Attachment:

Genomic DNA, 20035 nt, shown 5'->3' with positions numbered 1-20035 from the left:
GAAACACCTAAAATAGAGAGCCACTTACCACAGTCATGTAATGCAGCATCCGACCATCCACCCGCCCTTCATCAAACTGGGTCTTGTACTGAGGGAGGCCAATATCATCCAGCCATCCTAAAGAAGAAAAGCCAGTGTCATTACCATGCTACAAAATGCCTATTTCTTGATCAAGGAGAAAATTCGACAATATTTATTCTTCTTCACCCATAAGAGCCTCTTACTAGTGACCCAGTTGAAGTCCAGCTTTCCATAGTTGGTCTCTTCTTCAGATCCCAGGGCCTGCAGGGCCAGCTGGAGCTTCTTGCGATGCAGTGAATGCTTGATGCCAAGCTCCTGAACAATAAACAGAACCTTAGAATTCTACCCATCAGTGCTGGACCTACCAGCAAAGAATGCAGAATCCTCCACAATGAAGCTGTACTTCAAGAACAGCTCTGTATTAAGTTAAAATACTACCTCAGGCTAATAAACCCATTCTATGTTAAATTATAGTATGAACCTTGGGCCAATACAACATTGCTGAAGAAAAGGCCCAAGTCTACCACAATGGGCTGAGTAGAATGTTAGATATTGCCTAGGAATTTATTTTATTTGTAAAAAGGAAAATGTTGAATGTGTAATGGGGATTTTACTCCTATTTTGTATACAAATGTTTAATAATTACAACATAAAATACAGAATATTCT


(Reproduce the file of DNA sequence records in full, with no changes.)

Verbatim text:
Genomic DNA, 20035 nt, shown 5'->3' with positions numbered 1-20035 from the left:
GAAACACCTAAAATAGAGAGCCACTTACCACAGTCATGTAATGCAGCATCCGACCATCCACCCGCCCTTCATCAAACTGGGTCTTGTACTGAGGGAGGCCAATATCATCCAGCCATCCTAAAGAAGAAAAGCCAGTGTCATTACCATGCTACAAAATGCCTATTTCTTGATCAAGGAGAAAATTCGACAATATTTATTCTTCTTCACCCATAAGAGCCTCTTACTAGTGACCCAGTTGAAGTCCAGCTTTCCATAGTTGGTCTCTTCTTCAGATCCCAGGGCCTGCAGGGCCAGCTGGAGCTTCTTGCGATGCAGTGAATGCTTGATGCCAAGCTCCTGAACAATAAACAGAACCTTAGAATTCTACCCATCAGTGCTGGACCTACCAGCAAAGAATGCAGAATCCTCCACAATGAAGCTGTACTTCAAGAACAGCTCTGTATTAAGTTAAAATACTACCTCAGGCTAATAAACCCATTCTATGTTAAATTATAGTATGAACCTTGGGCCAATACAACATTGCTGAAGAAAAGGCCCAAGTCTACCACAATGGGCTGAGTAGAATGTTAGATATTGCCTAGGAATTTATTTTATTTGTAAAAAGGAAAATGTTGAATGTGTAATGGGGATTTTACTCCTATTTTGTATACAAATGTTTAATAATTACAACATAAAATACAGAATATTCT